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2021 Ford F-150 Review

One of the most appealing things about the Ford F-150 is that this well-rounded full-size pickup consistently offers capability, value, innovation, and choice. All-new this year, the 2021 Ford F-150 continues to give buyers a wide range of cab sizes, bed lengths, powertrains, and trim levels to fit nearly any budget. Whether you want a basic work truck or a luxury cruiser, there’s a trim level for you. There’s nearly a $50,000 difference in price between a regular-cab base-model XL and a fully loaded SuperCrew (crew cab) Limited.

The Ford F-150 can seat 3-6 people and is available with rear- or 4-wheel drive. It’s known for a comfortable highway ride as well as strong off-road capability. However, what may be most impressive about the F-150 is that it doesn’t shy away from new technology to improve what trucks are best at doing.

While this Ford is known for its excellent towing and payload capacity, its aluminum body and turbocharged EcoBoost engines help improve fuel economy. Multiple cameras and innovative features like the integrated tailgate step make towing and hauling easier. All these elements of the F-150 help it remain the sales leader in the highly competitive full-size truck segment.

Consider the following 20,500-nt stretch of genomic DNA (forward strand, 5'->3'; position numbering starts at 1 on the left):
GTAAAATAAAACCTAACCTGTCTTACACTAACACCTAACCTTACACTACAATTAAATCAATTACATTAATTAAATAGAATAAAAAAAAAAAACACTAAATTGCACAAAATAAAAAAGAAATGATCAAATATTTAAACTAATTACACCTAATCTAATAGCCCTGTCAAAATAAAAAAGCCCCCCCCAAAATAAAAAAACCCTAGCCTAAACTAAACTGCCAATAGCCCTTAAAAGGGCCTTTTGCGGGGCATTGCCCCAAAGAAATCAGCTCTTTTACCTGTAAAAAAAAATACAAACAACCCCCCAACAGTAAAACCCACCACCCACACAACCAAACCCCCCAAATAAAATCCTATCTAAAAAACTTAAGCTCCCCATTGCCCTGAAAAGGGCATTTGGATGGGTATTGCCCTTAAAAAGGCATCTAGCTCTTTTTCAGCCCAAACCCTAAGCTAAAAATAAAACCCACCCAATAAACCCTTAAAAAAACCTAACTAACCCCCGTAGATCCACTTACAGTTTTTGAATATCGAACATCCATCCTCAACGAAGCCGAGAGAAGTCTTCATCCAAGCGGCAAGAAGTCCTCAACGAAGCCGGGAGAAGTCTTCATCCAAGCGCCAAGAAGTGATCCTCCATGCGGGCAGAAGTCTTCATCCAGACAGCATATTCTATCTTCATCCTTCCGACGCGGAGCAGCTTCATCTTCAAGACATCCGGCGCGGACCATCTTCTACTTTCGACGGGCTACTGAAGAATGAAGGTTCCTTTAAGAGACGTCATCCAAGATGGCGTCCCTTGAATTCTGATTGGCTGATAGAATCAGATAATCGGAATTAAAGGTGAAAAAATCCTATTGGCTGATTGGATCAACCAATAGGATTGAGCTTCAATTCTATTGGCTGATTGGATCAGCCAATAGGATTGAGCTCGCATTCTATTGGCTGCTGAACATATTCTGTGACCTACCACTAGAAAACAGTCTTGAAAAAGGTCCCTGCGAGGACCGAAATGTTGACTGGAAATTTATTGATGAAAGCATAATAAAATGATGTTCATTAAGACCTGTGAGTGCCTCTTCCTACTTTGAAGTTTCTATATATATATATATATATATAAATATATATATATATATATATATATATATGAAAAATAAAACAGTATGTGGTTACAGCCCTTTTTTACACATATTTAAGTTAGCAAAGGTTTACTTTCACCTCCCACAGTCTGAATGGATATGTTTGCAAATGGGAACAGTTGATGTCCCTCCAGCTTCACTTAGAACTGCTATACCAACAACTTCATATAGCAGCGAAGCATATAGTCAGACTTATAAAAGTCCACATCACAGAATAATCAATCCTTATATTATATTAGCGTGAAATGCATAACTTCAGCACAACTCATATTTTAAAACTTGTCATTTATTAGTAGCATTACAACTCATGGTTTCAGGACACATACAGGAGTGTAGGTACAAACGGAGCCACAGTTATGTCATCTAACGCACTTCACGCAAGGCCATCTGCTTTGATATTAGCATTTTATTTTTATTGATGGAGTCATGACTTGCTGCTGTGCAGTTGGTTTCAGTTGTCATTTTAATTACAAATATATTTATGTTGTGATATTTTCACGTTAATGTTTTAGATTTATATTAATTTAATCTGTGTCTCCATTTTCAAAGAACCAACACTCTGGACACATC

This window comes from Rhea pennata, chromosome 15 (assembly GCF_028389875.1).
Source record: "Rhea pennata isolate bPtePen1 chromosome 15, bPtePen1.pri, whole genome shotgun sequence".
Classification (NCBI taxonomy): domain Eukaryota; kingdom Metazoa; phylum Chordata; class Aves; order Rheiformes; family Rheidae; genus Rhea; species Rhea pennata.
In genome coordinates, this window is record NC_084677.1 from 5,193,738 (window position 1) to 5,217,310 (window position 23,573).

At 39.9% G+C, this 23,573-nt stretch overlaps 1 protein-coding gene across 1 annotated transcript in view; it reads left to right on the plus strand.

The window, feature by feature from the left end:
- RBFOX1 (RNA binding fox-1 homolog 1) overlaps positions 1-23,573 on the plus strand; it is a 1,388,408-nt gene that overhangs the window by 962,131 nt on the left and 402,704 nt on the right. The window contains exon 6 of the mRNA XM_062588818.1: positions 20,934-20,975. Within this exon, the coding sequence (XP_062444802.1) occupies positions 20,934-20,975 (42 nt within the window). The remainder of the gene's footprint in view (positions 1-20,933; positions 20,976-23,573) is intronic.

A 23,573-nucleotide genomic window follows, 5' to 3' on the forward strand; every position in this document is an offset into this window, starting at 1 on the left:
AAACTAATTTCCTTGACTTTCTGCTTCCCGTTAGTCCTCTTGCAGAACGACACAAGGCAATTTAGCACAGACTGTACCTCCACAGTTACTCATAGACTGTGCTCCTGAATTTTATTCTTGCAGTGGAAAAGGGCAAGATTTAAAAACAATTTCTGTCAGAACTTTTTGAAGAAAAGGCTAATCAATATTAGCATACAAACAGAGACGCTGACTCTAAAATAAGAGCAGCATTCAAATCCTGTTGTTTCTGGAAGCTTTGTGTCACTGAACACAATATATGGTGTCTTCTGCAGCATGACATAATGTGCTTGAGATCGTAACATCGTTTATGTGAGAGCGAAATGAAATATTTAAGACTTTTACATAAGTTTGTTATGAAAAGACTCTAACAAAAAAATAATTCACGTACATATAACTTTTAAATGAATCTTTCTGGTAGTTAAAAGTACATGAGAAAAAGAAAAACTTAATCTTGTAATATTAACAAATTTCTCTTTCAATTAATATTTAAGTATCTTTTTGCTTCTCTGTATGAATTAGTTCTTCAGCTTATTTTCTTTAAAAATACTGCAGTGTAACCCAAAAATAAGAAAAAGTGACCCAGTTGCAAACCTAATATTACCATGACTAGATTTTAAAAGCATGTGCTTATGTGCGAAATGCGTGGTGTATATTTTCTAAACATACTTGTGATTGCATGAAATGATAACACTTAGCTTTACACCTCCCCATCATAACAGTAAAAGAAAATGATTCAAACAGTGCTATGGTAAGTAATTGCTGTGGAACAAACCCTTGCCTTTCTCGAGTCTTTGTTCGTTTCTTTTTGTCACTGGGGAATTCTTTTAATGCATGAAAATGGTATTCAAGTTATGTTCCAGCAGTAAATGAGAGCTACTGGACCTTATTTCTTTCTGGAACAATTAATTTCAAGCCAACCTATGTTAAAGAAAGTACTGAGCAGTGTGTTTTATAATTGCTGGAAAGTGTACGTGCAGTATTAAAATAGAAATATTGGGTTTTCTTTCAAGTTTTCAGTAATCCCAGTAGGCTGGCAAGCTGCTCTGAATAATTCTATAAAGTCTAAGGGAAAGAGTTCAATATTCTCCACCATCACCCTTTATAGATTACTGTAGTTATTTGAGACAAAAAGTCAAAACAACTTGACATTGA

What’s New?

Essentially all-new for 2021, the Ford F-150 has updated styling, a redesigned interior with a new infotainment system, and more work and storage solutions. Ford says the new truck has “best-in-class towing and payload.”

There are still six engines available, but the newest addition is a PowerBoost hybrid powertrain option. With 430 horsepower and 570 lb-ft of torque, this engine delivers the most torque ever in an F-150 and is the most powerful engine in the 2021 F-150 lineup.  The base 3.3-liter gas engine will now come with a 10-speed automatic transmission, making a 10-speed automatic standard across the lineup.

Ford’s 5.0-liter V8 gets an additional 5 hp and 10 lb-ft of torque – now 400 hp and 410 lb-ft of torque. Meanwhile, the 3.5-liter EcoBoost V6 gets a power increase as well, up to 400 hp and 500 lb-ft of torque, an increase of 25 hp and 30 lb-ft.

The PowerBoost F-150 is rated at 12,700 pounds of towing capacity while offering about 700 miles of range on a tank of gas. It also comes standard with Pro Power Onboard, an inverter that allows the F-150 to operate as a generator.

With the 3.5-liter EcoBoost V6 and the optional Max Trailer Tow Package, the F-150 is rated at 14,000 pounds of conventional towing capacity.

The 2021 Ford F-150 looks similar to the previous model, but the grille and headlights are different, which sets it apart from the 2020. There are now 11 grilles and three different headlight designs, plus 13 different wheel designs that range from 17 to 22 inches.

Within the new interior, an 8-inch touchscreen is now standard. That’s twice as big as the previous model’s standard screen. Sync 4, the latest version of Ford’s infotainment system, is standard. A 12-inch touchscreen is also available, which is a landscape (horizontal) layout that still leaves ample room for physical buttons and knobs.